Monday, November 29, 2010

Bars of a Different Scale

Ryan Avent has a post up at his personal blog, The Bellows, about wanting neighborhood scaled bars in DC after a recent visit to London, famed for its neighborhood pubs, not much unlike Cheers where it acts as a hub of the community. He goes on to both suggest that nightlife demands clustering while lamenting it from a personal standpoint. Can't we have just a regular quiet bar that is able to make ends meet by local clientele?

The answer is yes, as I've detailed in the Parking Paper and some of the discussions regarding Greenville Ave., Henderson Ave., and the potential of Ross Ave as the regional conduit for the activities too intense for the neighborhood scale of Greenville/Henderson.

I also posted this in the comments at his blog:

You’re absolutely right to call out the causes/effects of clustering. What we are dealing with in Dallas is a case where the clustering is happening on traditional neighborhood service streets where you once found a full ecology of commercial establishments. They all became bars drawing from the entire metroplex. The parking and the noise eat into the nearby neighborhoods causing conflict.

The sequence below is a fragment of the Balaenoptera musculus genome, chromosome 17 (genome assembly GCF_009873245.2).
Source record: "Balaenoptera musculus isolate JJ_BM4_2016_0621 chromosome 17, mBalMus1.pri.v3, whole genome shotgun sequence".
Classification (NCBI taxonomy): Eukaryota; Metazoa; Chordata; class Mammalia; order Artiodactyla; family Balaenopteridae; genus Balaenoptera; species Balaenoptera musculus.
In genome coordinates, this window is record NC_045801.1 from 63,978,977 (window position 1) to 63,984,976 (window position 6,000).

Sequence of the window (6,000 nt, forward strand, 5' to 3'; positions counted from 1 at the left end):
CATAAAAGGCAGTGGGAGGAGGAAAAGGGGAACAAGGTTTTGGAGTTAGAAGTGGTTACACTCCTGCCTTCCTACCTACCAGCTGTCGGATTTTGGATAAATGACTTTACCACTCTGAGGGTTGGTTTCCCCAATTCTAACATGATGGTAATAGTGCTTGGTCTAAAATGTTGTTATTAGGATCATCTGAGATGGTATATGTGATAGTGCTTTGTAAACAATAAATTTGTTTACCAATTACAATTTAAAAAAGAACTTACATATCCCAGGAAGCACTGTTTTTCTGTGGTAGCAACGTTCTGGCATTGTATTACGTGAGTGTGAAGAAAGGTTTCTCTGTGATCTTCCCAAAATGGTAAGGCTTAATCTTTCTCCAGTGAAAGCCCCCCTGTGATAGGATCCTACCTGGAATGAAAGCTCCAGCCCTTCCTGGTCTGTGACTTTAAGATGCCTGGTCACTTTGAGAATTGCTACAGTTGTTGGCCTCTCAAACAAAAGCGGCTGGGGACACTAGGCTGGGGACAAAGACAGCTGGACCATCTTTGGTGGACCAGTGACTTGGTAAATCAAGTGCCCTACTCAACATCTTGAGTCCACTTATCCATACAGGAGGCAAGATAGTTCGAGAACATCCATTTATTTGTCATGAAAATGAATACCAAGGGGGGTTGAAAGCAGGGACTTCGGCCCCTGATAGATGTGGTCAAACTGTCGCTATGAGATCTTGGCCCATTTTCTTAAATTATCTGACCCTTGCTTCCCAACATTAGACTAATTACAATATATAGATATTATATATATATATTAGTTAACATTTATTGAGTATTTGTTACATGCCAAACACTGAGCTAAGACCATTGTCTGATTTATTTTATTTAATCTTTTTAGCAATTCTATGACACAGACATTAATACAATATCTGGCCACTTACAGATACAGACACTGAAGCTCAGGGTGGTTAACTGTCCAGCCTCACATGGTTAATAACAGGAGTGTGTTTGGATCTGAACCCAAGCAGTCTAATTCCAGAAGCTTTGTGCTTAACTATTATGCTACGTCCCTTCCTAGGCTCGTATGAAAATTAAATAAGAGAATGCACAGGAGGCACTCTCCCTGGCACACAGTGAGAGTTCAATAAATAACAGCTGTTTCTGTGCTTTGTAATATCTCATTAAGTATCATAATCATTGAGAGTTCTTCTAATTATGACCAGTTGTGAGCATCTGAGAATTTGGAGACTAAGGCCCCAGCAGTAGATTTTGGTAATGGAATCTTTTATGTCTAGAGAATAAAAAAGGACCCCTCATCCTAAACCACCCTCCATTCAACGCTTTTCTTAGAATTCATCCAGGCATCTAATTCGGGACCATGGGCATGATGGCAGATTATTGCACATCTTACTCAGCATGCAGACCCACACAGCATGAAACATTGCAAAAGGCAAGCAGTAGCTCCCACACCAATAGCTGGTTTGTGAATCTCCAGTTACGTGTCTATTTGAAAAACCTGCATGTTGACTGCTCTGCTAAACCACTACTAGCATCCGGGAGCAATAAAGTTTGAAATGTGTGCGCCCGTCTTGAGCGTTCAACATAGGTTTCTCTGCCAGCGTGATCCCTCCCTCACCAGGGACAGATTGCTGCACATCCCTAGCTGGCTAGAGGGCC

The solution I have been proposing is to designate neighborhood centers distinct from regional centers. These have to be located in areas suitable to supporting the varying scales, ie a regional center has to be supported by the regional transpo infrastructure, such as having a regional metro stop there. It should also have a parking authority to manage supply/demand of parking and price it accordingly. Because of the increased infrastructure, these will also be denser areas.

On the other hand, neighborhood centers should probably have a parking cap, so that retail doesn’t over cluster in certain areas, thus protecting neighborhoods and a BID be established to manage the array of business types in support of the nearby neighborhoods. These will be less dense/less intense areas but there will be a broader array of retailers serving daily needs of the neighborhood. It behooves the businesses to be sized and scaled for the neighborhood and vice versa.

To sketch out what these look like, I think of New Orleans. Where Bourbon Street is the regional draw (or larger) and the place for loud and rowdy, Magazine Street might be that neighborhood service spine and there might only be a bar every few blocks that belongs to and is supported by the neighborhood.